This is interesting. I’m not a “Realtor” (opps please don’t fine me), so I’m a bit unaware of the sway of NAR. But I didn’t realize they have so much leeway over the word. Hasn’t the word entered the public domain yet? Can you trademark a word like that? I’m curious. Why do “Realtors” (opps I did it again) put up with this? What is the benefit to you?

  6. Jeff Brown

    October 2, 2007 at 4:09 pm

    First, they spend the last half dozen decades proving to the world they’re as valuable as tits on a bull. Then they make fools of themselves with transparently insulting PR moves.

    Now this? It’s like Grandpa used to say – “You just can’t make up stuff this stupid.”

  7. Chris Lengquist

    October 2, 2007 at 7:10 pm

    I knew the use of realtor was in technical violation but didn’t much care. I figured you knew and didn’t care, either.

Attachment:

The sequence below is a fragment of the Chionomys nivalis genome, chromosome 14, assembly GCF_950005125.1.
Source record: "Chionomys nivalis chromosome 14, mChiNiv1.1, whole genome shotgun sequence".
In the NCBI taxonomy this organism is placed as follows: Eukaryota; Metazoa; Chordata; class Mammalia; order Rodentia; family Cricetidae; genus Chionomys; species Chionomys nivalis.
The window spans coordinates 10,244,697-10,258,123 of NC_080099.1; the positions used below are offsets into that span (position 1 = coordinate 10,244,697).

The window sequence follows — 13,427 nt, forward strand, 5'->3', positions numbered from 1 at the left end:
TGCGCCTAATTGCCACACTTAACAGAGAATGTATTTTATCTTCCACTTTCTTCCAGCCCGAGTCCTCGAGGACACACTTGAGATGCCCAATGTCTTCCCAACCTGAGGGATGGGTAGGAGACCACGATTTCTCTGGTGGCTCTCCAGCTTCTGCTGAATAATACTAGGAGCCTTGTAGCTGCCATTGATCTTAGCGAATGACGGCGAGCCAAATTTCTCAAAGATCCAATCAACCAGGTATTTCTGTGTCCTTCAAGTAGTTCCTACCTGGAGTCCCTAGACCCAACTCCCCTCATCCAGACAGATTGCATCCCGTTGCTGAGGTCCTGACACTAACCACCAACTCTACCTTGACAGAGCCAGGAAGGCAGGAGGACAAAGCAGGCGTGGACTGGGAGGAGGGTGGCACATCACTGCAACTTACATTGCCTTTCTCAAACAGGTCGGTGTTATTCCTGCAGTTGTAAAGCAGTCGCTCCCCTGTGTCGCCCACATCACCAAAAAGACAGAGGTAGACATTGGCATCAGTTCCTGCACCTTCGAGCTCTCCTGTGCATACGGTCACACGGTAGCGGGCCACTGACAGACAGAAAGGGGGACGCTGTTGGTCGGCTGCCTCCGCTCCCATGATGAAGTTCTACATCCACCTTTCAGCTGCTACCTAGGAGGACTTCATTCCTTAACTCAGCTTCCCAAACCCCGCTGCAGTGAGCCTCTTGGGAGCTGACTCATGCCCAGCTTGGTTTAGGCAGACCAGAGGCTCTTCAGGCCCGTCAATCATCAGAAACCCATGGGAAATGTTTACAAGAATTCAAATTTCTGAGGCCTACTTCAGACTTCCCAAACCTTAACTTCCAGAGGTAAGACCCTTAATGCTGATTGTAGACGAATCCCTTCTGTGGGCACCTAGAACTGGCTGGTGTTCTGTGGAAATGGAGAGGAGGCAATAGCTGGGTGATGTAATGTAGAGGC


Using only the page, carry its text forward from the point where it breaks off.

May I make a suggestion?

    Alan Shore with Crane, Poole & Schmitt loves a good crusade. Though his fees are never discussed I believe he has made exceptions before. 🙂

  8. B. R.

    October 2, 2007 at 10:00 pm

    Chris, minicooperrealtor is a violation.
    Kelley, that sucks.
    Shailesh- it has entered the public domain in my opinion.
    Jeff, no doubt- but what can you do…
    Jay, I do not even emphasize realtor on my business card or our website- that’s how much the word realtor matters to my business. I also will never in a million years get a GRI next to my name, nor do I give a rats rear about their so-called benes. In my opinion, nar is nothing to me if they cannot get health care for its members or real benefits like group life. They’re nothing to me but mls access and pretty soon mls access will be worthless too.
    Maybe I am a little sentitive right now, but honestly, my give-a-shitter done gave out.

  9. Jeff Brown

    October 2, 2007 at 10:07 pm

    ….but honestly, my give-a-shitter done gave out.